3/ Active career conversations need to be part of ongoing communication between employees and frontline managers. The survey showed that far too many non-managers are discouraged from seeking career and skills development because they think their managers do not want to spare them the time to engage in re-/upskilling. This needs to change. Managers should schedule regular career conversations with their teams, identify employees ready to learn and grow, and help plot a path to new opportunities.

4/ Build a career lattice for your people, not a career ladder. A feature of any functional internal talent mobility mechanism is a lattice structure for career development. Many organizations who are leading their industries in internal talent mobility encourage employees to seek all kinds of opportunities – from lateral moves to foreign assignments and special projects – that do not necessarily mean a move up the traditional career ladder. Non-linear career development promotes better alignment between talent and role, which ultimately taps into an individual’s potential. That is a win-win for organization and employee. 

5/ Make sure your employees know they share the responsibility for career and skills development. Although organizational support is important, the individual bears much of the responsibility for moving their careers forward. Organizations can open doors to re-/upskilling opportunities, and conduct regular career conversations, but it’s still up to the individual to drive those conversations and voice career aspirations. No one can be dragged kicking and screaming into learning opportunities; employees need to be equal partners in the career and skill development journey.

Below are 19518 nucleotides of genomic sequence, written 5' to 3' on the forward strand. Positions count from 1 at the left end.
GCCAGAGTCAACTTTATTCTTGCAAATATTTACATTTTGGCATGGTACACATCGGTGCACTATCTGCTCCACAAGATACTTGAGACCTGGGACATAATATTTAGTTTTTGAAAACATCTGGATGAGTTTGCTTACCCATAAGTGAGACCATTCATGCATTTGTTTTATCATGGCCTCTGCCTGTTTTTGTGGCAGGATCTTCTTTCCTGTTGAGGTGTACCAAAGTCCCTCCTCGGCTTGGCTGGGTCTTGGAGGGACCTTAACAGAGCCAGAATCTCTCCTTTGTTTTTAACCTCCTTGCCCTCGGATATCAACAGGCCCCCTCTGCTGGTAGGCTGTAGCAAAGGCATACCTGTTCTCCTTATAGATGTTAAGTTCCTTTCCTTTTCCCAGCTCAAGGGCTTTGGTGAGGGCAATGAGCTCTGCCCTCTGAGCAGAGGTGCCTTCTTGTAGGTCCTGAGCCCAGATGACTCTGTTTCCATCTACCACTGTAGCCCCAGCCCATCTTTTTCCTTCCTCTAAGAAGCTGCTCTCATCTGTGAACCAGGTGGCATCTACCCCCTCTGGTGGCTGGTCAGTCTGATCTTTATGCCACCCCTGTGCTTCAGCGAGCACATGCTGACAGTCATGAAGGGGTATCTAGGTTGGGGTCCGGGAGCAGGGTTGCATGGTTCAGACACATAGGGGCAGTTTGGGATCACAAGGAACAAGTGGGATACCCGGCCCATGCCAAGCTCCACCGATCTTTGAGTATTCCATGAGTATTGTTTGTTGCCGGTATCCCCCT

Creating a culture and mechanisms that allow internal mobility to flourish can create benefits for both individual and organization. For the individual, it’s the opportunity to learn, grow and achieve true career satisfaction. For the organization, it’s the opportunity to get the right people into the right jobs and empower them to achieve their full potential.

Download our report and learn three best practices that will address the disconnect and engage employees in setting career goals.